Here's yet another example of the surprising stuff you find at the museum. While I was searching through boxes of newspapers searching for missing issues of the Glacier, I encountered a metal box labeled "OLD OLD RECORDS-- SAVE!" That was hard to pass up, so I put on gloves and carefully started removing items from the box. It was mostly receipts and letters relating to school business in the late 1800's, but at the bottom was a simple book labelled "School District No. 14." The first date I saw when I opened it looked like 1866, but I didn't think that could be correct. Then I saw this page. These are the first records from Hood River's school district, documenting its creation on October 28th, 1865 and the first meeting of the school board at Nathaniel Coe's house on November 11, 1865.
Hood River had been settled just 11 years before, and Oregon had only been a state for 6 years when these men met to form a school district. It would be 17 years before a school building was built at the current location of the county courthouse.
This box was rediscovered just in time, as this year will be the sesquicentennial of this event.
The book is full of wonderful detail of school operations and finances in the earliest days. The first annual report is worth sharing:
- Yearly Report School District No 14.
- Hood River Wasco Co. Oregon
- No. legal voters: 18
- No. persons over 4 & under 20 years age: 25
- No. male scholars: 10
- No. female scholars: 7
- No. quarters school taught: 1
- No. scholars average attendance: 8
- Amt. to be paid teacher out of County funds: $90.00
- Amt. incidental expenses: $9.87
- Kind Books used:
- Monteiths & McNallys Geographics
- Websters Spelling Book
- Rai's Practical Arithmetic
- Colburns Intellectual Arithmetic
- Sanders, Wilson's and McGuffies Readers
- Name of teacher employed was Wm. B. Stillwell
- February 28th 1866
- Chas. C. Coe, District Clerk
Category: [Downtown Hood River]
A special find! And I find it a bit ironic.
I don't know about Oregon schools, but in Washington schools, cursive writing is no longer being taught. Which means there will be a generation of people who won't be able to read this letter. Good thing you learned your cursive Arthur!
I wonder if a quarter of school meant 3 months? I would think $90.00 would have made a sizable dent in the county funds.
l.e. on 12th February 2015 @ 7:29am
Me thinks, quarters might = locations?
Ralph on 12th February 2015 @ 7:59am
GREAT find! Another very interesting piece of HR's education history. Many of us remember well the high school split with Wy'East being built by the county district. Closing of Parkdale HS, etc. Has anyone written the history of education in greater HR county?
Arlen Sheldrake on 12th February 2015 @ 8:24am
I am so glad that my 7 yr old granddaughter can read cursive. What are these people thinking? I know with computers, etc. they do not write, but print. Guess we older people can get jobs reading cursive to the new generation of "non cursive"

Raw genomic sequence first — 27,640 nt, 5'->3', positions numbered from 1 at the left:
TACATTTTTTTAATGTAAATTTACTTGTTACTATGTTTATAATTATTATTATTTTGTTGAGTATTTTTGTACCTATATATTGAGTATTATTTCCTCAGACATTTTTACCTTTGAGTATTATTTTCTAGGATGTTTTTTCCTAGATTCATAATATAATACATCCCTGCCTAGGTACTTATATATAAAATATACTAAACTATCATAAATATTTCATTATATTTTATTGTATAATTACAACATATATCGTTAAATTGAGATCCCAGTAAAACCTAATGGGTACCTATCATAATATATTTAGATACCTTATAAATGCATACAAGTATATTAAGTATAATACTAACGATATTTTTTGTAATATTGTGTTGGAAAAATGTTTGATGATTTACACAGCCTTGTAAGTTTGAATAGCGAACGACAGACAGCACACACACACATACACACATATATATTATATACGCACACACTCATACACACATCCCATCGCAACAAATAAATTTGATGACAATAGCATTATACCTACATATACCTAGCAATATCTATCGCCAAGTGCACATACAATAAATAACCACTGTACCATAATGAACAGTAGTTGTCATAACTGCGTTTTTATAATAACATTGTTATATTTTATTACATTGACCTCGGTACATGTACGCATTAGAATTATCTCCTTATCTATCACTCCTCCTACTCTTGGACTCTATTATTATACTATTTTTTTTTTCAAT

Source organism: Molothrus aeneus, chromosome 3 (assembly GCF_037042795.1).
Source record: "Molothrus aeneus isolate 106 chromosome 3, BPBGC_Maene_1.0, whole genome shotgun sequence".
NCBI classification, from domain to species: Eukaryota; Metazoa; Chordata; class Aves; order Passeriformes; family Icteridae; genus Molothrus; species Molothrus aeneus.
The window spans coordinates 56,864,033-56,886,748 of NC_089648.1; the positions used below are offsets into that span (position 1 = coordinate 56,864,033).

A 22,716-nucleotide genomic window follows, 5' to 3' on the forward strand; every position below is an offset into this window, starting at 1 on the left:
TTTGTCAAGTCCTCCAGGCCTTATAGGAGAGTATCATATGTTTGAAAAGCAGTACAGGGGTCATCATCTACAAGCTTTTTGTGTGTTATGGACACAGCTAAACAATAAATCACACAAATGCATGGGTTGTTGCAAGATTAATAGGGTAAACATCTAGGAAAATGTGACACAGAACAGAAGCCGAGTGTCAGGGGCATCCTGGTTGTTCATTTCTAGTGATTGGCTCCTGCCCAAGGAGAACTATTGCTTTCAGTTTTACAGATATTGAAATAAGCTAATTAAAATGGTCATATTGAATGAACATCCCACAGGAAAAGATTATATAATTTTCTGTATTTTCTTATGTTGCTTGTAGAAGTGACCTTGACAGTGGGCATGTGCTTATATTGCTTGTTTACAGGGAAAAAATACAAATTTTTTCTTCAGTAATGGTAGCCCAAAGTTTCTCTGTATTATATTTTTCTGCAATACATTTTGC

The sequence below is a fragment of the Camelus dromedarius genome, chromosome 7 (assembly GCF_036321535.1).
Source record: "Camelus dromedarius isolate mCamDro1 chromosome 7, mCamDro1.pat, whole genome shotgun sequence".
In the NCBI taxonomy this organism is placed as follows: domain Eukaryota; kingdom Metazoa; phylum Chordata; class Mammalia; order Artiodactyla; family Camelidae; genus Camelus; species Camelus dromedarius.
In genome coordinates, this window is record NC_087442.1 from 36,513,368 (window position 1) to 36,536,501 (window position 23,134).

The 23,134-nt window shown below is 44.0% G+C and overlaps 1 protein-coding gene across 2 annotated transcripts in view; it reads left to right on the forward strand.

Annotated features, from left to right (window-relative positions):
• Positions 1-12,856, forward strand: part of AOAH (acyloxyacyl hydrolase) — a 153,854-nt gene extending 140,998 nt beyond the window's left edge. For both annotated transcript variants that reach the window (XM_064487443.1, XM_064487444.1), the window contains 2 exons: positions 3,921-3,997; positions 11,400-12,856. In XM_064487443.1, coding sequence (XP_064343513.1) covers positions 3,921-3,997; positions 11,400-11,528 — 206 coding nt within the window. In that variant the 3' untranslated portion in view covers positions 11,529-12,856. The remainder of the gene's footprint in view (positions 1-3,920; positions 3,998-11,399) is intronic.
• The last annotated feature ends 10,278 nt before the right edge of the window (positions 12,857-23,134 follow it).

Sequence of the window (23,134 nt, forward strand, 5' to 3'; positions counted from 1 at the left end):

judy on 12th February 2015 @ 9:21am
After many hours, days, months and years practicing cursive writing, I am still a lousy writer. And now that I only have to sign my name on a few checks a month and letter writing is a lost art, guess it is not that important. Has gone the same place as all that time we spent in school learning math and other subjects through rote and memorization. Maybe we are becoming more intelligent, albeit less civilized.
Buzz on 12th February 2015 @ 11:01am
A bit of history about the Stillwell family:
l.e. on 12th February 2015 @ 12:47pm
"Quarters school taught" definitely refers to 3 months of classes. The records show a few attempts to increase taxes to fund 6 months of school before they were finally successful.
There are many more treasures in the same box that holds this record. For example, I found the full specification for construction of the original schoolhouse on State Street. I am working with the school district to figure out how to study these records. I think this will be a good opportunity for students to study primary sources that aren't indexed in search engines.
The museum and the school district are both considering appropriate ways to celebrate 150 years of education in the Hood River valley. Stay tuned!
Arthur on 12th February 2015 @ 1:02pm
150th celebration is a great idea......while recent history, father John L. was always proud to have his name on the Cascade Locks and Wy'East schools builders plaques as the County School District Deputy Clerk. He always noted that he had life long enemies in Parkdale because of the closing of that high school while he was employed by the District. The split of the county high school students to Wy'East was a also pretty painful period for the county. Brother John W. was a member of the first four year class to graduate from Wy'East in 1955.
Arlen Sheldrake on 12th February 2015 @ 9:13pm
Colburns Intellectual Arithmetic
l.e. on 12th February 2015 @ 10:30pm